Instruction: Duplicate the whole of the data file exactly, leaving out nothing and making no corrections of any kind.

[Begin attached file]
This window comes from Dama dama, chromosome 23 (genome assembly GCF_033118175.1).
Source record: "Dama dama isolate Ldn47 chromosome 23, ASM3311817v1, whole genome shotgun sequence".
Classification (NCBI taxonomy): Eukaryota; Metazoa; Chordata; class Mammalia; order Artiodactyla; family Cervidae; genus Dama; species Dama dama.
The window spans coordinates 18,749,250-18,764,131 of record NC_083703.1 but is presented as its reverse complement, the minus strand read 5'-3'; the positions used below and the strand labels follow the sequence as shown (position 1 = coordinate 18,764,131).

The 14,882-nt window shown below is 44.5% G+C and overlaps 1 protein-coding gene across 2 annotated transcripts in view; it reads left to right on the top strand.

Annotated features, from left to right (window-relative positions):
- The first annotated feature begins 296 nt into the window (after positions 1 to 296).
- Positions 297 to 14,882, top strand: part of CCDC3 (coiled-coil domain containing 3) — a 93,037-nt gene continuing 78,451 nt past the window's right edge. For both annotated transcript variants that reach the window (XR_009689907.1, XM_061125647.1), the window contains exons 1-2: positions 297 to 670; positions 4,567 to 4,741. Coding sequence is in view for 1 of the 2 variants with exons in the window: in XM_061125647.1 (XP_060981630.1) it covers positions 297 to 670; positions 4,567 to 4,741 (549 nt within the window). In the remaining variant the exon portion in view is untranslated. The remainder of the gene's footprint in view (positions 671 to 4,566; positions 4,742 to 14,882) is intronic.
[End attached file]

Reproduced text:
This window comes from Dama dama, chromosome 23 (genome assembly GCF_033118175.1).
Source record: "Dama dama isolate Ldn47 chromosome 23, ASM3311817v1, whole genome shotgun sequence".
Classification (NCBI taxonomy): Eukaryota; Metazoa; Chordata; class Mammalia; order Artiodactyla; family Cervidae; genus Dama; species Dama dama.
The window spans coordinates 18,749,250-18,764,131 of record NC_083703.1 but is presented as its reverse complement, the minus strand read 5'-3'; the positions used below and the strand labels follow the sequence as shown (position 1 = coordinate 18,764,131).

The 14,882-nt window shown below is 44.5% G+C and overlaps 1 protein-coding gene across 2 annotated transcripts in view; it reads left to right on the top strand.

Annotated features, from left to right (window-relative positions):
- The first annotated feature begins 296 nt into the window (after positions 1 to 296).
- Positions 297 to 14,882, top strand: part of CCDC3 (coiled-coil domain containing 3) — a 93,037-nt gene continuing 78,451 nt past the window's right edge. For both annotated transcript variants that reach the window (XR_009689907.1, XM_061125647.1), the window contains exons 1-2: positions 297 to 670; positions 4,567 to 4,741. Coding sequence is in view for 1 of the 2 variants with exons in the window: in XM_061125647.1 (XP_060981630.1) it covers positions 297 to 670; positions 4,567 to 4,741 (549 nt within the window). In the remaining variant the exon portion in view is untranslated. The remainder of the gene's footprint in view (positions 671 to 4,566; positions 4,742 to 14,882) is intronic.